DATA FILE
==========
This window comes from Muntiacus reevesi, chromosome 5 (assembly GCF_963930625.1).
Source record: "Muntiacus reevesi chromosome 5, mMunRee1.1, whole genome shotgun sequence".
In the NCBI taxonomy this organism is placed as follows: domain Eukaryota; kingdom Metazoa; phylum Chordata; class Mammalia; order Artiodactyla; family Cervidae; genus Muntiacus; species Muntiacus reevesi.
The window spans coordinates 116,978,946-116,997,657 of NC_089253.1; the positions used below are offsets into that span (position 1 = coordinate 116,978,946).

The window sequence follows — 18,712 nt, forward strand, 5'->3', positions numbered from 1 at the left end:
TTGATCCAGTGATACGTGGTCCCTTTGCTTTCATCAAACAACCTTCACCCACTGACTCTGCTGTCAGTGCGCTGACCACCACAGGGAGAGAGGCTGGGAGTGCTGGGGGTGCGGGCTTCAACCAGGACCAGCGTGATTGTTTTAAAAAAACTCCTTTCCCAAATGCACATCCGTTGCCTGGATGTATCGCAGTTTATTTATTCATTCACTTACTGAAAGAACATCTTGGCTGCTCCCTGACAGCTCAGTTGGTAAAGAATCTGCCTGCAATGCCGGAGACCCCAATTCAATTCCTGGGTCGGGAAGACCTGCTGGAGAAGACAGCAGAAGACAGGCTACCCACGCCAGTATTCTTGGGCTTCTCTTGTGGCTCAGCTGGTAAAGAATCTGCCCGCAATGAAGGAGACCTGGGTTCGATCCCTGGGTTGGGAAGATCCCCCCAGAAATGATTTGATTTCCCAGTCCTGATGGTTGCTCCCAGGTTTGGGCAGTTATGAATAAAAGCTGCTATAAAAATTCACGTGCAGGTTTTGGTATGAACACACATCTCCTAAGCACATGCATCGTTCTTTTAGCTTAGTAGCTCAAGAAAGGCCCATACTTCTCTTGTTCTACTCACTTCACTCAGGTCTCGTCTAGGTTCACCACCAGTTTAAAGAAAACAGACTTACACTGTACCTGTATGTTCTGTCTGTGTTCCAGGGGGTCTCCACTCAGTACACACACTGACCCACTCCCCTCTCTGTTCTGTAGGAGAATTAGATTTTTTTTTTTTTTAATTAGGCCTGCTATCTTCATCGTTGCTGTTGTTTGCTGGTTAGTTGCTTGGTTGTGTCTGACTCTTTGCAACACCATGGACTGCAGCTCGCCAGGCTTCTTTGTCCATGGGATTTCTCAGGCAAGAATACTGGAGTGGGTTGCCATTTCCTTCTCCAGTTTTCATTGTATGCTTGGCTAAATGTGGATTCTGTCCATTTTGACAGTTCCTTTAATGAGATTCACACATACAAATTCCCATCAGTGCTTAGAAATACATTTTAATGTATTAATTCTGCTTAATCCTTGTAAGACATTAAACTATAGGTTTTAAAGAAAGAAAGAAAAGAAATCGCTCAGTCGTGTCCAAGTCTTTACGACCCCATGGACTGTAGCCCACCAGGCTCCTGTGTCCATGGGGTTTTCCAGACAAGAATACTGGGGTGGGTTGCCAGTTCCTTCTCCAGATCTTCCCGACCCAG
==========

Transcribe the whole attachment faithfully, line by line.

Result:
This window comes from Muntiacus reevesi, chromosome 5 (assembly GCF_963930625.1).
Source record: "Muntiacus reevesi chromosome 5, mMunRee1.1, whole genome shotgun sequence".
In the NCBI taxonomy this organism is placed as follows: domain Eukaryota; kingdom Metazoa; phylum Chordata; class Mammalia; order Artiodactyla; family Cervidae; genus Muntiacus; species Muntiacus reevesi.
The window spans coordinates 116,978,946-116,997,657 of NC_089253.1; the positions used below are offsets into that span (position 1 = coordinate 116,978,946).

The window sequence follows — 18,712 nt, forward strand, 5'->3', positions numbered from 1 at the left end:
TTGATCCAGTGATACGTGGTCCCTTTGCTTTCATCAAACAACCTTCACCCACTGACTCTGCTGTCAGTGCGCTGACCACCACAGGGAGAGAGGCTGGGAGTGCTGGGGGTGCGGGCTTCAACCAGGACCAGCGTGATTGTTTTAAAAAAACTCCTTTCCCAAATGCACATCCGTTGCCTGGATGTATCGCAGTTTATTTATTCATTCACTTACTGAAAGAACATCTTGGCTGCTCCCTGACAGCTCAGTTGGTAAAGAATCTGCCTGCAATGCCGGAGACCCCAATTCAATTCCTGGGTCGGGAAGACCTGCTGGAGAAGACAGCAGAAGACAGGCTACCCACGCCAGTATTCTTGGGCTTCTCTTGTGGCTCAGCTGGTAAAGAATCTGCCCGCAATGAAGGAGACCTGGGTTCGATCCCTGGGTTGGGAAGATCCCCCCAGAAATGATTTGATTTCCCAGTCCTGATGGTTGCTCCCAGGTTTGGGCAGTTATGAATAAAAGCTGCTATAAAAATTCACGTGCAGGTTTTGGTATGAACACACATCTCCTAAGCACATGCATCGTTCTTTTAGCTTAGTAGCTCAAGAAAGGCCCATACTTCTCTTGTTCTACTCACTTCACTCAGGTCTCGTCTAGGTTCACCACCAGTTTAAAGAAAACAGACTTACACTGTACCTGTATGTTCTGTCTGTGTTCCAGGGGGTCTCCACTCAGTACACACACTGACCCACTCCCCTCTCTGTTCTGTAGGAGAATTAGATTTTTTTTTTTTTTAATTAGGCCTGCTATCTTCATCGTTGCTGTTGTTTGCTGGTTAGTTGCTTGGTTGTGTCTGACTCTTTGCAACACCATGGACTGCAGCTCGCCAGGCTTCTTTGTCCATGGGATTTCTCAGGCAAGAATACTGGAGTGGGTTGCCATTTCCTTCTCCAGTTTTCATTGTATGCTTGGCTAAATGTGGATTCTGTCCATTTTGACAGTTCCTTTAATGAGATTCACACATACAAATTCCCATCAGTGCTTAGAAATACATTTTAATGTATTAATTCTGCTTAATCCTTGTAAGACATTAAACTATAGGTTTTAAAGAAAGAAAGAAAAGAAATCGCTCAGTCGTGTCCAAGTCTTTACGACCCCATGGACTGTAGCCCACCAGGCTCCTGTGTCCATGGGGTTTTCCAGACAAGAATACTGGGGTGGGTTGCCAGTTCCTTCTCCAGATCTTCCCGACCCAG